CI/CD for Machine Learning & AI

Tools are changing quickly, and modern Deep Learning has really only existed for a blink of an eye in the grand scheme of things. Stay up to date by learning more below.

6 years ago   •   9 min read

By Dillon

The ecosystem for developing modern web applications is incredibly rich. There are countless tools for delivering a modern web app to production, monitoring it's performance, and deploying in real-time. These tools are so essential that modern web application development would be almost impossible without them.

By contrast, modern ML and AI doesn't yet have that same ecosystem. This makes sense for a number of reasons: best practices have still yet to emerge (i.e. there isn't a LAMP stack for ML yet), tools are changing quickly, and modern Deep Learning has really only existed for a blink of an eye in the grand scheme of things.

DevOps ➜ MLOps

The questions around ML tooling and building production pipelines are one of the key problems we are trying to solve here at Paperspace. Most of our current work is being built into Gradient° - our toolstack for ML/AI developers to quickly develop modern deep learning applications.

We believe that one of the largest barriers to pervasive and productive AI is an infrastructural and tooling problem (assuming that a hard requirement of these intelligent systems is scrutibility, determinism, and reproducibility).

While container orchestration tools (like Kubernetes, Mesos, etc) are an essential part of modern ML, they are only one small part of a true CI/CD system for deep learning. Furthermore, traditional CI/CD and a similar system for ML/AI have different parameters, constraints, and goals.

We have spent a lot of time thinking about these systems, exploring the landscape, and working with developers in academia, startups, and large enterprise to identify general problems that span across problem domains and can be addressed by a modern machine learning platform.

Generally these pipelines looks pretty similar. They take data in, build a model, and then deploy this model to the world. The particulars, however, are incredibly interesting and worth diving deeper into.


Gradient is our take on modern CI/CD for machine learning and AI systems. As a platform it is being designed to take a set of fundamental building blocks (primitives) which can be composed into larger and more complex systems.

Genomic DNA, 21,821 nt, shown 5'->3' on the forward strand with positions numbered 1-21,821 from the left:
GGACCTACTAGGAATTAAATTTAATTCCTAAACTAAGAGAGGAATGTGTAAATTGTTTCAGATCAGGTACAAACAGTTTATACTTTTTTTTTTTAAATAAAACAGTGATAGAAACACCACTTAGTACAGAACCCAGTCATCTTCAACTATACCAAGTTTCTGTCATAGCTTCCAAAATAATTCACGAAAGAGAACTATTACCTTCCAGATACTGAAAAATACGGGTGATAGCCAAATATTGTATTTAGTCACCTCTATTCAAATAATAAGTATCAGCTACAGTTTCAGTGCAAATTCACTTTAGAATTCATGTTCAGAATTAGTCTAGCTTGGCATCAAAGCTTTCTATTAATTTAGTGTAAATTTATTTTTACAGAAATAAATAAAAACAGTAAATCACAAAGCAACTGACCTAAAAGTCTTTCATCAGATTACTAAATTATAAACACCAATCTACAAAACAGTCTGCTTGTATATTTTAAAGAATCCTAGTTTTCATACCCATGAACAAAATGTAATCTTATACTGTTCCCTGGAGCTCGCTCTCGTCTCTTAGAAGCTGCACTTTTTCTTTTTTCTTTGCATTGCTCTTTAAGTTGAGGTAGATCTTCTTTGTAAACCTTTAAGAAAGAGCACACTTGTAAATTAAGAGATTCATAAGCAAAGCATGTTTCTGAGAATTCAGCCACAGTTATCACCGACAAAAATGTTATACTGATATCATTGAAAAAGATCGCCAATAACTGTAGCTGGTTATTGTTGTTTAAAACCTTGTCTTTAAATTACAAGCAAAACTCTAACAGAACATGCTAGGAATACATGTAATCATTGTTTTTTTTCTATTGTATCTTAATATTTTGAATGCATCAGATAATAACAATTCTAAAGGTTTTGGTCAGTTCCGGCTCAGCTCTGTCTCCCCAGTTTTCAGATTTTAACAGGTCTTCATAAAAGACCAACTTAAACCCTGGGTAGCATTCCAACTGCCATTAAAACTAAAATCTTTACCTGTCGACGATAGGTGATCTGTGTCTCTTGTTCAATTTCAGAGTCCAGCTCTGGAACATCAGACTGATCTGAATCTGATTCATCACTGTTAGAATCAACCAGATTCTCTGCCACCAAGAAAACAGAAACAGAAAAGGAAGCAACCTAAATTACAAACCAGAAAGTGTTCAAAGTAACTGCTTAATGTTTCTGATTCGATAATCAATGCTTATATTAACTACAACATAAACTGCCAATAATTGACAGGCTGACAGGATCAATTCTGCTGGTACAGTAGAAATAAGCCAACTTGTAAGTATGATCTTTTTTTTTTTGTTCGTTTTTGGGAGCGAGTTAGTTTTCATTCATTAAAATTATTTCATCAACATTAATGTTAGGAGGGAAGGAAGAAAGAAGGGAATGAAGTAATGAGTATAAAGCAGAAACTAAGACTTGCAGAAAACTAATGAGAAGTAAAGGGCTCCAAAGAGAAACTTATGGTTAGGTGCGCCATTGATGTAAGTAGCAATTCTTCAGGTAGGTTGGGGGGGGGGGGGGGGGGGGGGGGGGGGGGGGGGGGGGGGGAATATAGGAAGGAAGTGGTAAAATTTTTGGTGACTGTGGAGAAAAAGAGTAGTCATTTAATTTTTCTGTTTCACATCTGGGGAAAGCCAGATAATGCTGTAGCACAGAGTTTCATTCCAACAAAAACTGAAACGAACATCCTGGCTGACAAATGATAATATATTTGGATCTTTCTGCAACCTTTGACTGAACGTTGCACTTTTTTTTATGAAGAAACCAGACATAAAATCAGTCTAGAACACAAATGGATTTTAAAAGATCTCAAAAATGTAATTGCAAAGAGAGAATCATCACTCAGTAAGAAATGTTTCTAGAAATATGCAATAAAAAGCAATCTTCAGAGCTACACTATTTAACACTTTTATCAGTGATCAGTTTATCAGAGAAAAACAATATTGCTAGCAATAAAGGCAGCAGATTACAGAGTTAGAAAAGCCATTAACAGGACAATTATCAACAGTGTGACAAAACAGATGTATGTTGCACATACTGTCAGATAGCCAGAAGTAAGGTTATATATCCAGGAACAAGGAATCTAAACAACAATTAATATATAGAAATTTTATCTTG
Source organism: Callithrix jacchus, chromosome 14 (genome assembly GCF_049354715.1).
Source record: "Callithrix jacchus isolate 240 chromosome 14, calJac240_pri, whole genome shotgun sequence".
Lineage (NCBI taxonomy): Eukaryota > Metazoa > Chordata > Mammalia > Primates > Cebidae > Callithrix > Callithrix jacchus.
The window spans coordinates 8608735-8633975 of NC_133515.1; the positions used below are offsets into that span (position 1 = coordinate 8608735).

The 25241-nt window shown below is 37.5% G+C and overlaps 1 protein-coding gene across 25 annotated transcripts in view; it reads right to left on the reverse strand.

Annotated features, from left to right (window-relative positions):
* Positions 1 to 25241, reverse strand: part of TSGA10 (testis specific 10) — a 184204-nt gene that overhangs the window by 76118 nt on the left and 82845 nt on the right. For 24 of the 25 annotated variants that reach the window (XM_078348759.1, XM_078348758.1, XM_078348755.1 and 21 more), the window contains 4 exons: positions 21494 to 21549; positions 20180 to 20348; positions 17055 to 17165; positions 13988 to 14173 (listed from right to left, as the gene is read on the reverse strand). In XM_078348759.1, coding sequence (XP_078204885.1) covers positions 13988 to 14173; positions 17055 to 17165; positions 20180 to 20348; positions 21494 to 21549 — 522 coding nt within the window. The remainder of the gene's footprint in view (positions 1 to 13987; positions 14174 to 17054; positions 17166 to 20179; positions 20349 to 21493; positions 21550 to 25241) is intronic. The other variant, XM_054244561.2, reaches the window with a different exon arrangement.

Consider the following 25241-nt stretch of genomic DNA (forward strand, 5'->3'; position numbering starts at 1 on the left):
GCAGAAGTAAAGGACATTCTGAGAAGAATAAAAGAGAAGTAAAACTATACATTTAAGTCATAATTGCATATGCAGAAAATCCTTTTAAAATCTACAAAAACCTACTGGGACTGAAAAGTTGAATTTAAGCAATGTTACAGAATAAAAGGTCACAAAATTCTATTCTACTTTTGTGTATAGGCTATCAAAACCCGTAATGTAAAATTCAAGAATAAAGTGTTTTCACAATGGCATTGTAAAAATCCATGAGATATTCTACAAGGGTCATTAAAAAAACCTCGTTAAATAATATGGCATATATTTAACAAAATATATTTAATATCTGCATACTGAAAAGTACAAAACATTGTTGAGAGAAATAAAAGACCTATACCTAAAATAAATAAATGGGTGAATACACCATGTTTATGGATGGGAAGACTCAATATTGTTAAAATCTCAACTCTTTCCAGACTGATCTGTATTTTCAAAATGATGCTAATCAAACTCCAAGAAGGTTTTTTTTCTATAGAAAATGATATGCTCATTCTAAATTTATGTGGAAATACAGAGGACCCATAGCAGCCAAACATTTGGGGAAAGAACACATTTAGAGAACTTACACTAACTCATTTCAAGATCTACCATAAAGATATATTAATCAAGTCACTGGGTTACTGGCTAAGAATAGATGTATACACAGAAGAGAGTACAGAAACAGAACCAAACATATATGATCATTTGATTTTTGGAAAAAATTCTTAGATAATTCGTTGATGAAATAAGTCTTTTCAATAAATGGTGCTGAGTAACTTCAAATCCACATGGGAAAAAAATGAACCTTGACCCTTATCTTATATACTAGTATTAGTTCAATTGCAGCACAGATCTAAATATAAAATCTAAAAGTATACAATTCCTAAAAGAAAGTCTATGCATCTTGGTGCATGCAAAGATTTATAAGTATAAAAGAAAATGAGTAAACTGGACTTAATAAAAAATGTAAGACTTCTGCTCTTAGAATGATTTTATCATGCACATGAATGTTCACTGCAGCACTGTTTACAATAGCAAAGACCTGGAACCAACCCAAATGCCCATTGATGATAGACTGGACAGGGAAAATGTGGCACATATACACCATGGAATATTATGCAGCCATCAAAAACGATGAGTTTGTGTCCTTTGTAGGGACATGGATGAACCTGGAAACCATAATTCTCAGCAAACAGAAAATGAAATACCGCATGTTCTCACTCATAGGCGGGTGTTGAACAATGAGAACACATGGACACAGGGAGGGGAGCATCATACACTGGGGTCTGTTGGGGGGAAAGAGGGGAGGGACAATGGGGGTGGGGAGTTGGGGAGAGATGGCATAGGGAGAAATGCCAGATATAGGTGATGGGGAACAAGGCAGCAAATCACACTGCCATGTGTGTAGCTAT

A reproducible pipeline must be composed of deterministic and immutable pieces. These include git hashes, docker hashes, etc. Powerful hashing is one of the key design patterns at the core of Gradient. Job runs, and even machine hardware (host, accelerator, etc) are all assigned immutable tags which are designed to contribute to the larger project of deterministic and reproducible processes.


This post is not about Gradient itself, but rather a collection of thoughts on how these types of systems fundamentally differ from the existing tools in the developers toolchest.

The future of data pipelines

At Paperspace we share the belief that we are in a golden age of machine intelligence but also acknowledge that the relatively nascent field is still playing catch up in many ways. To give just one example, containerization (using Docker or similar technology) pushed modern web infrastructure forward in ways that were unimaginable in the early days of the web. By contrast, containerization in Machine Learning is still relatively new with substantial amounts of production work being done on laptops, bare-metal servers, and hand-configured environments.

Much of modern ML is still being done on powerful desktop computers (the things that sit under your desk and warm your feet). Companies like Lambda Labs and Boxx offer big rigs that include fast processors and big GPUs. We think this is a weird (but understandable) anti-pattern that exists today because there doesn't really exist an affordable and powerful cloud computing option.

Big companies with large Deep Learning and AI expertise have been investing heavily in software platforms that help bring ML up to speed with the rest of the development process. Making AI operational is an ambition for many companies, and the ones that do it successfully will have long-term competitive advantages.

To give just a few examples of these end-to-end ML platforms, Uber has discussed publicly their version called Michaelangelo. Facebook has FBLearner, Google has TFX, and AirBnb has BigHead. Recognizing the power of opening up these types of tools to more companies that might not have the same internal expertise as Google, FB, and Uber, companies like DataBricks have introduced platforms like MLFlow.